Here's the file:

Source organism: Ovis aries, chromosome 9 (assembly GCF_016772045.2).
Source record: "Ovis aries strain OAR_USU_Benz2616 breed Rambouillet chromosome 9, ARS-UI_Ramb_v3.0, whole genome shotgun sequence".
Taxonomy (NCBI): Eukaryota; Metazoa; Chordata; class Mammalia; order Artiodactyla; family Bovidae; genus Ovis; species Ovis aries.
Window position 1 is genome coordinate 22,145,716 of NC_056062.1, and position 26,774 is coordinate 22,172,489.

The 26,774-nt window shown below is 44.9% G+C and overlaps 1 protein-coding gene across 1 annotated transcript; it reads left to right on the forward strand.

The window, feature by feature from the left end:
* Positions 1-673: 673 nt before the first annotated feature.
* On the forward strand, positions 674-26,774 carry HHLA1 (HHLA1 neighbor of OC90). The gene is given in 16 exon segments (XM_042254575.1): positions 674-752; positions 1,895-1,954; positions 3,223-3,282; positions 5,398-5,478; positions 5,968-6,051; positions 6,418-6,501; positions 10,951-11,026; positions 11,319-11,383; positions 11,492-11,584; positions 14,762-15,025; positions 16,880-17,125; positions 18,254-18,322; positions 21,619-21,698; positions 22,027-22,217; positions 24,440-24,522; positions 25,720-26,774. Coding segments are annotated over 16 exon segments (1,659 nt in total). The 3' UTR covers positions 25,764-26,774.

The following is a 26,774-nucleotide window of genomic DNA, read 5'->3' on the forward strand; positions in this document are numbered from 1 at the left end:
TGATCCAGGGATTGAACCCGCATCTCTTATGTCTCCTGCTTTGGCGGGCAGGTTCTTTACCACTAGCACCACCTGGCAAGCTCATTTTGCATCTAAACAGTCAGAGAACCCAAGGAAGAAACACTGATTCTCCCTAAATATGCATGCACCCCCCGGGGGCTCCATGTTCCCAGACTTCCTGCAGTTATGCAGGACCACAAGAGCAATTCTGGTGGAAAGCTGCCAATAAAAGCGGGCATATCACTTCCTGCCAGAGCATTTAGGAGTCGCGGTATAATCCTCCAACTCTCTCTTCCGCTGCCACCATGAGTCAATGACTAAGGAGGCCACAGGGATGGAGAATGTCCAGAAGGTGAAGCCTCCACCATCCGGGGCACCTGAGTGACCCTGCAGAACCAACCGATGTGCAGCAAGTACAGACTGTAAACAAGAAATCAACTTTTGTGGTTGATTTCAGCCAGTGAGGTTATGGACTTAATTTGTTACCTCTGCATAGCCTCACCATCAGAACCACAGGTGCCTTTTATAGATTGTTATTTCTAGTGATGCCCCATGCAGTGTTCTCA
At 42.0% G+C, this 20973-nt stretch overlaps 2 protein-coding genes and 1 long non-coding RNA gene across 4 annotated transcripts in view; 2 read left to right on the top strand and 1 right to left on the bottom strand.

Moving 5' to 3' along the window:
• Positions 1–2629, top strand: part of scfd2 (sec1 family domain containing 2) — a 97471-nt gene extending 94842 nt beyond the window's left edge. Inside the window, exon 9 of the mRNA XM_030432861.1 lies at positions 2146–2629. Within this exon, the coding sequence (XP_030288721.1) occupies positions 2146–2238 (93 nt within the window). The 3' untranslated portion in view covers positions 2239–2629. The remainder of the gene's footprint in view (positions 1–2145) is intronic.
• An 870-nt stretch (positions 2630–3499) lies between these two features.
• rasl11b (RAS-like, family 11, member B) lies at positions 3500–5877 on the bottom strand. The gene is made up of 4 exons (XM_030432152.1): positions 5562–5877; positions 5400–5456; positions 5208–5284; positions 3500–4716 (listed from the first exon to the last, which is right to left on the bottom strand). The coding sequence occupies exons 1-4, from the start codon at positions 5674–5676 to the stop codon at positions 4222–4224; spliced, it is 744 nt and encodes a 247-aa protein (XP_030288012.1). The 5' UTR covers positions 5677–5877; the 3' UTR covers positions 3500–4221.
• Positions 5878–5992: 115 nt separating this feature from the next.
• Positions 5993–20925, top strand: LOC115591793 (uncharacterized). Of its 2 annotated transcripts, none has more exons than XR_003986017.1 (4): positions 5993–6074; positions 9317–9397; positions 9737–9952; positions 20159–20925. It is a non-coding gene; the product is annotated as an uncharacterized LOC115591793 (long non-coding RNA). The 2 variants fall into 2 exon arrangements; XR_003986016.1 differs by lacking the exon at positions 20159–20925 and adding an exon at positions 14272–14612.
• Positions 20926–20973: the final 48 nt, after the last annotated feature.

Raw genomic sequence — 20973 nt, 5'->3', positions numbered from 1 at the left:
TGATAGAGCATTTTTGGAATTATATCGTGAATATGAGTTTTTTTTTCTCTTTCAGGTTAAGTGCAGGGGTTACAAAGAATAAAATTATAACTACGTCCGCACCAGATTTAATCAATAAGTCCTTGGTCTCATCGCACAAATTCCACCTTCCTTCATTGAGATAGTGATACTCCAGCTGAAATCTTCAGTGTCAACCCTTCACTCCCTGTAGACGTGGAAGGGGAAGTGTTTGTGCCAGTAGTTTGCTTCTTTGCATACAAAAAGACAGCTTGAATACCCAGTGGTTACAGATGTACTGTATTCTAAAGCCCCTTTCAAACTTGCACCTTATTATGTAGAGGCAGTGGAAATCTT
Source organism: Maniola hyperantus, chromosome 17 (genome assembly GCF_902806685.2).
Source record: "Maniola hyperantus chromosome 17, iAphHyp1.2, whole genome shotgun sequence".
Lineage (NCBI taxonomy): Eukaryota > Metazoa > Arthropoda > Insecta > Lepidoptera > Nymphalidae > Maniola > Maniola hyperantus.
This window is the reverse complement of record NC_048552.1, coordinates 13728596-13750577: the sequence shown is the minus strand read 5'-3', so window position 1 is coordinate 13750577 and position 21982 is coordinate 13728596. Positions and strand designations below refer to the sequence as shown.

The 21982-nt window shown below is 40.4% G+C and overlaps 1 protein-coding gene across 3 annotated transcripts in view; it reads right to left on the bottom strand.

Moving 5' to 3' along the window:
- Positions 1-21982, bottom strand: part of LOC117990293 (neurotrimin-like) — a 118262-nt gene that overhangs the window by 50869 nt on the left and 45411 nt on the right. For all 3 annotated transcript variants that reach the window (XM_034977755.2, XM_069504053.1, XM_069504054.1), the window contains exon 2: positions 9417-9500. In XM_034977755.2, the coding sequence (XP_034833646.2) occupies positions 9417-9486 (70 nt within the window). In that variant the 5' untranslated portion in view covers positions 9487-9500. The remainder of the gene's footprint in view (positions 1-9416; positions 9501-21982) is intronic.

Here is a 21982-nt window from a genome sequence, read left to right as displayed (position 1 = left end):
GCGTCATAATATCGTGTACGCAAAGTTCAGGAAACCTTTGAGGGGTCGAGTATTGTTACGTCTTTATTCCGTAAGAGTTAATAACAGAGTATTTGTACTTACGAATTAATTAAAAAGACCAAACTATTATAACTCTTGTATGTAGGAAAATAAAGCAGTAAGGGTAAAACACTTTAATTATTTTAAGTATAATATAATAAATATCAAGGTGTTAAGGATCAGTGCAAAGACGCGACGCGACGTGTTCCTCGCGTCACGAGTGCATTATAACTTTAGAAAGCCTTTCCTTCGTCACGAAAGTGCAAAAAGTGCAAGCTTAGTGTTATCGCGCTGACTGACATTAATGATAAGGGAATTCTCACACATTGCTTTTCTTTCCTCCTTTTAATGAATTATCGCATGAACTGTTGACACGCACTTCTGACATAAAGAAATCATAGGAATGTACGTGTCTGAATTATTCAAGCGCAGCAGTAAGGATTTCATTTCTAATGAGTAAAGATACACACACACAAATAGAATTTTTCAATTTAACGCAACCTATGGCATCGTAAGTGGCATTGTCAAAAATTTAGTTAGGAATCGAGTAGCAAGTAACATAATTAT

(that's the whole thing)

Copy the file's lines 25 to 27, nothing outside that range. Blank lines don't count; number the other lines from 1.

The 21982-nt window shown below is 40.4% G+C and overlaps 1 protein-coding gene across 3 annotated transcripts in view; it reads right to left on the bottom strand.

Moving 5' to 3' along the window:
- Positions 1-21982, bottom strand: part of LOC117990293 (neurotrimin-like) — a 118262-nt gene that overhangs the window by 50869 nt on the left and 45411 nt on the right. For all 3 annotated transcript variants that reach the window (XM_034977755.2, XM_069504053.1, XM_069504054.1), the window contains exon 2: positions 9417-9500. In XM_034977755.2, the coding sequence (XP_034833646.2) occupies positions 9417-9486 (70 nt within the window). In that variant the 5' untranslated portion in view covers positions 9487-9500. The remainder of the gene's footprint in view (positions 1-9416; positions 9501-21982) is intronic.